The most common way to allow receiving money for work that was done on Shabbat is through havla’ah. That means having the Shabbat-related money “swallowed up” by combining it with weekday pay, as pay for a period of work that includes Shabbat (ibid.). You apparently assume that the applicability of havla’ah depends on the payment period. In other words, each payment has to include pay for work not related to Shabbat or Yom Tov. Therefore, you would forbid a paycheck for a payment period (month) in which there is no weekday work.
However, poskim point out that “havla’ah units” are determined not by the interval of payment but by the period of employment. The period of employment is the time during which there is a commitment to continue the employer-employee relationship, without the ability to back out under normal circumstance. This has ramifications for leniency and for stringency, respectively. If the employee is owed for work on Shabbat and the employer is not obligated to continue the employment during a period that includes weekdays, the work on Shabbat is viewed independently and it is forbidden to receive pay. One common application is a babysitter, who usually gets hired for each job on its own (Shemirat Shabbat K’hilchata 28:58; Orchot Shabbat 22:94). Your situation is in all likelihood an example of the lenient ramification. A shul usually hires youth workers for “a year” (often, Sept.-June), which is the relevant time unit even if the payments are made in monthly installments. If that is the case, then since the year includes work on Tu B’Shevat and Purim, the pay is permitted.
Indeed, there is often another, related leniency – another application of havla’ah. Some suggest (including Aruch Hashulchan, OC 306:12) that the preparations chazanim do during the week justifies their receiving pay for their work on Shabbat and Yom Tov due to havla’ah. For this to constitute havla’ah, it does not suffice for the preparation to be theoretical work, but obligatory work that is time-consuming enough to warrant pay (Orchot Shabbat 22:90 – he (ibid. (149)) doubts whether chazanim are considered to receive any pay for their preparations.) Similarly, there is often an assumption that youth workers, beyond their frontal work with the children on Shabbat and Yom Tov, have necessary preparatory work that is slated for weekday. This can include buying prizes or food, setting or cleaning up, or preparing props. The shul can ensure from the outset that there are serious weekday preparations by requiring the leaders to come to a training session or meeting or to call the children and/or parents with whom they will be working. As mentioned above, one such serious practice during the employment period suffices.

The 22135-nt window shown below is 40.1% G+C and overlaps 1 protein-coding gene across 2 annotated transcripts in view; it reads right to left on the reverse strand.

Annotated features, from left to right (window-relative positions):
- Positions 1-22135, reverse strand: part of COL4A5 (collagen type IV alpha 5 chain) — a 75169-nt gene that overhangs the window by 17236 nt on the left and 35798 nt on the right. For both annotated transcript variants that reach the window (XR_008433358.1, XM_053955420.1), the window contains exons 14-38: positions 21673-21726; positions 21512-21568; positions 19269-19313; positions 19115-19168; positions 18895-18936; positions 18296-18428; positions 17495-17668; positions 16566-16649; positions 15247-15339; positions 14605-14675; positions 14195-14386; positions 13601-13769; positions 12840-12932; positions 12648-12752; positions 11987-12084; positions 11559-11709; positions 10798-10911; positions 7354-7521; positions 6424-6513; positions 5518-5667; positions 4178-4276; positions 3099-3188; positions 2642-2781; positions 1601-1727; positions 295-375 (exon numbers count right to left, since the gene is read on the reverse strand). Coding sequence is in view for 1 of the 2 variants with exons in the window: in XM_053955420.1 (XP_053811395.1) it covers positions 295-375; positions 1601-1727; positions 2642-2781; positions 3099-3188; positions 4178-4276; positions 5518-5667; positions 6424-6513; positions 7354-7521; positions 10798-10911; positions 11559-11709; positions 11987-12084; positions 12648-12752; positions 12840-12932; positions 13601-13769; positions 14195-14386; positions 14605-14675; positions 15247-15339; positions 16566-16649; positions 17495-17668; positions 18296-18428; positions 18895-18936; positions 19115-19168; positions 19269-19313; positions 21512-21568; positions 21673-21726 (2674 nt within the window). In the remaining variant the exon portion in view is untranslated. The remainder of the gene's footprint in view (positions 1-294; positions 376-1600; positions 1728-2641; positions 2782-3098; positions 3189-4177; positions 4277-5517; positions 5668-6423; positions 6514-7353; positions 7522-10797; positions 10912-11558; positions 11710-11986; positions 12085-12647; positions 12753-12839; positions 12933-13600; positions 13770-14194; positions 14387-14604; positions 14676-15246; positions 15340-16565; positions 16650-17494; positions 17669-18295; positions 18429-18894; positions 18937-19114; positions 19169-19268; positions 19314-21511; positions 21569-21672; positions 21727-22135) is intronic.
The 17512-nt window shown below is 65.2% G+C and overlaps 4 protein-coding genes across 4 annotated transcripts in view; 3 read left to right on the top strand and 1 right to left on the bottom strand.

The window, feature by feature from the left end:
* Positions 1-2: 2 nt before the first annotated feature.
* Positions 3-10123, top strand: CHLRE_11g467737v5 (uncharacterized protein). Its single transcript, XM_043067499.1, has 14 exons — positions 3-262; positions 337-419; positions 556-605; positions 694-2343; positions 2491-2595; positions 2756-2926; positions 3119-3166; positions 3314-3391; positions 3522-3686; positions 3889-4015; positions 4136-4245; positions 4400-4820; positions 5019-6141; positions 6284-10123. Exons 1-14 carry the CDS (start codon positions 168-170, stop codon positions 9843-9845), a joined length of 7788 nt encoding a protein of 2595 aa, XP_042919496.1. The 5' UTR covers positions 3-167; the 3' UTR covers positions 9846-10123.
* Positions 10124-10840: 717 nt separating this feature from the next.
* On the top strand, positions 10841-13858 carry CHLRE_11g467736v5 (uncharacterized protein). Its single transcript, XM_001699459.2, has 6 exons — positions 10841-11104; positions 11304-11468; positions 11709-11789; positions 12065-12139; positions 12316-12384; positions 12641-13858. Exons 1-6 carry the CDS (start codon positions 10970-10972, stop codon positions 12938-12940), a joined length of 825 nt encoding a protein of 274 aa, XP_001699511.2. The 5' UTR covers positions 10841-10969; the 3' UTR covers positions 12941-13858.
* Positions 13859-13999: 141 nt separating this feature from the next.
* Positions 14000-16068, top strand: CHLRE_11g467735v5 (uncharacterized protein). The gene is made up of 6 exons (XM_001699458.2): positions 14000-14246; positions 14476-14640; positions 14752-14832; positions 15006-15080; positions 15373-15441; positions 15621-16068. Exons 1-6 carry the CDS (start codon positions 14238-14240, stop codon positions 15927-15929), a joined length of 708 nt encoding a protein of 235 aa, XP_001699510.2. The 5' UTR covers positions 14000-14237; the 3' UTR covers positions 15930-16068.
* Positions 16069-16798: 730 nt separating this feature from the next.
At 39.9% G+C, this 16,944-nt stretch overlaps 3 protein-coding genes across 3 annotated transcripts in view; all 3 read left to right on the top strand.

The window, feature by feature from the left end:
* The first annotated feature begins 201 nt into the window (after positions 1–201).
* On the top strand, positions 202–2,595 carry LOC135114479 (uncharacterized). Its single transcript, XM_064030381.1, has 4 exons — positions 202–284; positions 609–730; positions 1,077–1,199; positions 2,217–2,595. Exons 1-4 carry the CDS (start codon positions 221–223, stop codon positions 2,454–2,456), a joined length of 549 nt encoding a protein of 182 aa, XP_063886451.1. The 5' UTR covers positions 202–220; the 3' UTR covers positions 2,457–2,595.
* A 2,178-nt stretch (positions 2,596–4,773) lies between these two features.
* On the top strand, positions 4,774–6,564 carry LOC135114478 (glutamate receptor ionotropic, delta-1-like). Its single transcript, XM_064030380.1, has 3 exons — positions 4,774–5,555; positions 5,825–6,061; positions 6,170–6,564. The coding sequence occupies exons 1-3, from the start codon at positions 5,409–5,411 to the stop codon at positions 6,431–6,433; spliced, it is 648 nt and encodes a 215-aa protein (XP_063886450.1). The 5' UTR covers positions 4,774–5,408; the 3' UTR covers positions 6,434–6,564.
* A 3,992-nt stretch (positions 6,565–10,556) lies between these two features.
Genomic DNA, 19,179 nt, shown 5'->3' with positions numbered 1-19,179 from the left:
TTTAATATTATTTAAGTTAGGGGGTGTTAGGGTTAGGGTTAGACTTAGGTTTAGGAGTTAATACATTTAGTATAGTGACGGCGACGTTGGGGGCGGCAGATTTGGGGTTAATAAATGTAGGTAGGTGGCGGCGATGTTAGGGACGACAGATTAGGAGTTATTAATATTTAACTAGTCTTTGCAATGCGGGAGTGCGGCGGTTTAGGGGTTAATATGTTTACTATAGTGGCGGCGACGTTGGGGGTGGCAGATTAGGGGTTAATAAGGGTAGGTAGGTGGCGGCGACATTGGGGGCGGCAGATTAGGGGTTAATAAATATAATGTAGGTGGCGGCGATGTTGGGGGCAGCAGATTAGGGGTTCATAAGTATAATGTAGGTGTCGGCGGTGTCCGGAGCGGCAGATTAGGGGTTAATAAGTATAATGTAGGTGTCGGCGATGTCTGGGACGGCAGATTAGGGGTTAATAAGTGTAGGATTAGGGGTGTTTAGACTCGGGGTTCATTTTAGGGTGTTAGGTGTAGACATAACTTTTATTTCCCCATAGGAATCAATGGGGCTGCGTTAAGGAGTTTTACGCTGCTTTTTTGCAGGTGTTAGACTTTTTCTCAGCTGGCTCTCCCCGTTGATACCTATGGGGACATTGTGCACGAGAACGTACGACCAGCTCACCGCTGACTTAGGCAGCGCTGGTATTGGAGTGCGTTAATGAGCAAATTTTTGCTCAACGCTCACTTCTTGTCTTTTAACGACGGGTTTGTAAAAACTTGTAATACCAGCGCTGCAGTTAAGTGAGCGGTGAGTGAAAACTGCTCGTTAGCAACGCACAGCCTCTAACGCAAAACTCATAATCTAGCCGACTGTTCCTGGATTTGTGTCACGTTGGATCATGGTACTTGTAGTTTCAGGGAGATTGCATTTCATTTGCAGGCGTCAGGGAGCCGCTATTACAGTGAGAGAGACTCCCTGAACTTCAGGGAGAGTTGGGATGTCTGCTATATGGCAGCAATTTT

The matter of chazanim introduces a final potential justification for receiving pay. There are two opinions in the Shulchan Aruch (OC 306:5) whether the prohibition on s’char Shabbat applies to mitzva activities. While the Shulchan Aruch seems to lean toward stringency, the Mishna Berura (306:22) acknowledges that the more prevalent minhag is to be lenient on the matter. Contemporary poskim leave the matter open (Shemirat Shabbat K’hilchata 28:66). Whether or not a synagogue’s youth groups are considered a mitzva depends on the content of the activities.
Ranking Mishloach Manot StringenciesI have heard so many opinions about mishloach manot requirements (enough for a meal, different berachot, cooked food, etc.). Which are necessary?
We will refer to the practices you mention and a few others (not exhaustive), categorizing them according to our appraisal of the chumrot.
Proper to Be Careful (strong opinions require them)
Respectable quality/quantity – The gemara (Megilla 7b) tells of Amoraim sending simple foods and sharp spices, respectively, and a colleague implying this was inappropriate. Many explain that mishloach manot are supposed to foster warm relations and/or that they are for seudat Purim use (see Shut Chatam Sofer, Orach Chayim 196). Therefore, it can be expected that poskim say the manot should have some importance (Aruch Hashulchan, OC 695:15) and perhaps that this is magnified by the giver and/or the recipient’s affluence (Ritva, Megilla 7a; Chayei Adam 155:31; Be’ur Halacha 695:4). The opinions (see citations in Yalkut Yosef, Moadim, p. 329, Mikraei Kodesh (Harari) 12:4) that one person’s mishloach manot should suffice for some level of an independent meal (as opposed to an enhancement) are fewer and weaker.
Ready to be eaten – The Magen Avraham (695:11) requires that meat that is given be cooked. The logic is that raw food misses the mark, as the recipient cannot enjoy it without effort. The Mishna Berura (695:19) cites this as the main ruling, while noting there are distinguished lenient opinions. (Some mistakenly understand that one must give cooked food. Actually, the issue exists only for food that is inedible raw.) While important poskim are lenient (Yalkut Yosef, ibid. p. 318), it would be strange not to follow such an easily-followed logical stringency.